Afghanistan was the mining and exporting power for Lapis Lazuli.  The exorbitant costs associated with caravan transport throughout the ancient world did not weaken demand, but it did prompt enterprising Egyptians to produce the first synthetic pigment, and change the dynamics of trade. “Egyptian Blue” combined silica, lime, copper and alkali, heating the mixture to 800 or 900 degrees. This was good news for the Egyptians who believed that blue protected them from evil. The Greeks chose Egyptian blue for the wall painting of Knossos. Romans, on the other hand, considered blue the colour of mourning and the symbol for barbarians.

From Pablo Picasso’s “Blue Period,” to the creation of “The Blues” music, to the discovery of blue jeans, our love affair with blue throughout the centuries has not diminished. We search the heavens and depths of our oceans to understand infinity.  Perhaps all we need to do it reach for it…

“The sky, I thought, is not so grand;
I ‘most could touch it with my hand!
And reaching up my hand to try,
I screamed to feel it touch the sky.”

Edna St. Vincent Millay, The Selected Poetry


Black – The Queen of Colours


“I’ve been 40 years discovering that the queen of all colours was black.” 
Pierre-Auguste Renoir

Black Contrast

Black is the colour of night, of ebony and outer space.  Its power to envelop our world gives it a secretive, mysterious and enigmatic appeal.  Technically speaking, however it is not considered a colour at all; rather, it is the absence of or complete absorption of light.   Black achieved massive iconic appeal over the centuries and has come to symbolize night, sobriety, denial, authority, perfection and purity, wisdom and maturity.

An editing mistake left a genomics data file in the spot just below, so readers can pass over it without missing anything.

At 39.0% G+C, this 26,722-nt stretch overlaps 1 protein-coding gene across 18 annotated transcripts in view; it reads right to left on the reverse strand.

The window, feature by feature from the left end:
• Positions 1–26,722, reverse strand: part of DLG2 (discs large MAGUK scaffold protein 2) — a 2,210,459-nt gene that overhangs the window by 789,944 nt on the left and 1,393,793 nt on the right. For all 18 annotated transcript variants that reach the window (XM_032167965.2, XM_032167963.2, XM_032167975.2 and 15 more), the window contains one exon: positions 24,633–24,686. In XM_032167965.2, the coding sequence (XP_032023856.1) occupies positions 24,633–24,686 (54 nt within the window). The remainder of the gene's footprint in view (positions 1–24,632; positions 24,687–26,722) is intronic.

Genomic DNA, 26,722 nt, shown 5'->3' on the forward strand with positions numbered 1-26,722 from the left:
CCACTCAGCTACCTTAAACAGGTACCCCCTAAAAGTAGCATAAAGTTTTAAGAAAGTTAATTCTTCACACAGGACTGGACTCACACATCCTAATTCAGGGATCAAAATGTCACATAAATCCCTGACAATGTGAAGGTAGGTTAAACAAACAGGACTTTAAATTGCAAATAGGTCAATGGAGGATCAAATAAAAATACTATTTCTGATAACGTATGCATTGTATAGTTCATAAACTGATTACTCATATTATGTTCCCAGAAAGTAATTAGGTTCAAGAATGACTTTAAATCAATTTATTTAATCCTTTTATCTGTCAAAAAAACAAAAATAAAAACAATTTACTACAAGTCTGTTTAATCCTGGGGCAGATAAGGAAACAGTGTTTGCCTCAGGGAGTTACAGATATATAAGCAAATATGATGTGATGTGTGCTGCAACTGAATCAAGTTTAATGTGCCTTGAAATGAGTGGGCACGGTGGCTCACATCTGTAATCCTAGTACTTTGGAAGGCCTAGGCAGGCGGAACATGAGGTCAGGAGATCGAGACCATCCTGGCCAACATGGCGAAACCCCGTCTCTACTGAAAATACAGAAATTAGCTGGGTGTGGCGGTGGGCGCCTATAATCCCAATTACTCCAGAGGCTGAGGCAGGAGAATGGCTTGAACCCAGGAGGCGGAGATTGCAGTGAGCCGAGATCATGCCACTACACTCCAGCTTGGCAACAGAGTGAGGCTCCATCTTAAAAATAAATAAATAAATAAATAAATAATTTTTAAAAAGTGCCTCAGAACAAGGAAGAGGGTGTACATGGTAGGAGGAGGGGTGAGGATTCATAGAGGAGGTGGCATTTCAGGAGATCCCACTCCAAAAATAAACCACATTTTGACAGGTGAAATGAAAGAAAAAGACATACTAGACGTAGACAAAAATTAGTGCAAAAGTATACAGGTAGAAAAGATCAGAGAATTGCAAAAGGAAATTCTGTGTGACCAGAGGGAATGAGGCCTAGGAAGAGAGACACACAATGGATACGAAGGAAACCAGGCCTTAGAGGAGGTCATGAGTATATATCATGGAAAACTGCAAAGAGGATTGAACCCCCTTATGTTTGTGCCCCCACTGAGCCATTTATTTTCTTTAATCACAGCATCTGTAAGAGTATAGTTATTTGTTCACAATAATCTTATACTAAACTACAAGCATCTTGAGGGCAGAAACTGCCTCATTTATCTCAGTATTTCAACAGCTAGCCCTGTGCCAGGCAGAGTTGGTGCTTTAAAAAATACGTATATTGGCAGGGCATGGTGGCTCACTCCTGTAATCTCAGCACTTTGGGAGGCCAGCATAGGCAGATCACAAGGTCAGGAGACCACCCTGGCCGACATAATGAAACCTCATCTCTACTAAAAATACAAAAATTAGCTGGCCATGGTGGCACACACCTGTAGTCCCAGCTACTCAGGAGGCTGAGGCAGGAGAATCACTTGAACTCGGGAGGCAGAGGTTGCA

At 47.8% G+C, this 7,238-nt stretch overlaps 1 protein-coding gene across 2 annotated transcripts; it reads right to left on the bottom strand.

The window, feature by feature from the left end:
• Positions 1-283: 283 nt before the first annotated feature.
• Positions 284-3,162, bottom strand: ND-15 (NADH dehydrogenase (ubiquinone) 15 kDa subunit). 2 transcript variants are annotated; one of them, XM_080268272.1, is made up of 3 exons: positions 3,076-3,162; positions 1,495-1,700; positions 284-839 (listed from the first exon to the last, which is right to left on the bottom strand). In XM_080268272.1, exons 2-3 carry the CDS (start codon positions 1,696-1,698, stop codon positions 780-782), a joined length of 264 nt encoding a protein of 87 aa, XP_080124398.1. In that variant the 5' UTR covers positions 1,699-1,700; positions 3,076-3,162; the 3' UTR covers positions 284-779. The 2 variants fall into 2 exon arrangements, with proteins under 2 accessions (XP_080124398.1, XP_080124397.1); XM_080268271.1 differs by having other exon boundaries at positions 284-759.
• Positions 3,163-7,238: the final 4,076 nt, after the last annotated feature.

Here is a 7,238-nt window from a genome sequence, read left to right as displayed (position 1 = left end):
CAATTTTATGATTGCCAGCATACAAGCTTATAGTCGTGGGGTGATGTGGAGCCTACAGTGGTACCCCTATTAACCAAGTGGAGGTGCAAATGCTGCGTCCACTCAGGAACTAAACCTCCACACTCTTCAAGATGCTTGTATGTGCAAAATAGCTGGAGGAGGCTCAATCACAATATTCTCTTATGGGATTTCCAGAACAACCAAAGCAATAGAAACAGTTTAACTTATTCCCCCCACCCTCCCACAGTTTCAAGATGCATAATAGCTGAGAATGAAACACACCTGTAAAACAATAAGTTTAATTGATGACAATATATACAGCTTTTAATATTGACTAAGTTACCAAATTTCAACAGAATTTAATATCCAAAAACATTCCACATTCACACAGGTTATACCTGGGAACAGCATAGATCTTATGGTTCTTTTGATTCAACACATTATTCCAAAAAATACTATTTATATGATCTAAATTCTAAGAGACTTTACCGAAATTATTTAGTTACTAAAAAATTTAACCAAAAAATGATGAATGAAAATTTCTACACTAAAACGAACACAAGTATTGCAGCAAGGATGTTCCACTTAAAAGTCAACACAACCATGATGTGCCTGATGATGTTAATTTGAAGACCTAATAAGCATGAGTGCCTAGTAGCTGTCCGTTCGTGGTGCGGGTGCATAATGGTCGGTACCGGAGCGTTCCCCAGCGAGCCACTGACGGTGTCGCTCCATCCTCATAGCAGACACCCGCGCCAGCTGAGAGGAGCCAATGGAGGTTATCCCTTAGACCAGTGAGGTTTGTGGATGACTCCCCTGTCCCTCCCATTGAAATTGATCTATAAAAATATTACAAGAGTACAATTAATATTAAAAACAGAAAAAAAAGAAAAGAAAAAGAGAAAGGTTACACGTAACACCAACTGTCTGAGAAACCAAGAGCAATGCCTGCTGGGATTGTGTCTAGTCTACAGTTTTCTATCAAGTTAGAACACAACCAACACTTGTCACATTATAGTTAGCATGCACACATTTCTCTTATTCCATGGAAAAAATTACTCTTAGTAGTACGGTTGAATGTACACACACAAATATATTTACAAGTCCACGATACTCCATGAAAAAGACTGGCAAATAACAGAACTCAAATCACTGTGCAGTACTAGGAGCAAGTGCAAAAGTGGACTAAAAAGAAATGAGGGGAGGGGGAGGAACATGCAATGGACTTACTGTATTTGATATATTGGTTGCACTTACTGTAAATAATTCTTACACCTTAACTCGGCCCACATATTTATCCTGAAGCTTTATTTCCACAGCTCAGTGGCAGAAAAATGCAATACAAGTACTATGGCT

Black was one of the first colours used by Neolithic artists on their cave drawings, a tradition carried on, but refined,  by the ancient Greeks.  Egyptians connected the colour black with the fertile black soil of the Nile Valley and their potent god of the underworld, Anubis, who took the form of a black jackal. Nótt, the goddess of the night for German and Scandinavian peoples, traversed the sky in a chariot drawn by a black horse.

Creating the colour black brought out the creative talents of our ancestors. Romans produced “Vine black” by burning cut branches of grapevines; they also burned and dried crushed grapes. On the other side of the world, the Polynesians burned coconuts to achieve the same results.  Soot collected from oil lamps produced what was appropriately named “Lamp black.”  Then there was “Ivory black” that was a concoction of charcoal power, oil and ivory.  “Mars black” was named for the god of war and patron of iron because of its content of synthetic iron oxides.

Black stands apart from the spectrum of the rainbow.  It serves as the contrast that enhances the beauty of all the other colours in nature. Perhaps that is why we are drawn to it singleness of purpose, its implacable statement of solidarity.

“I wore black because I liked it. I still do, and wearing it still means something to me. It’s still my symbol of rebellion — against a stagnant status quo, against our hypocritical houses of God, against people whose minds are closed to others’ ideas.” 

Johnny Cash, The Man in Black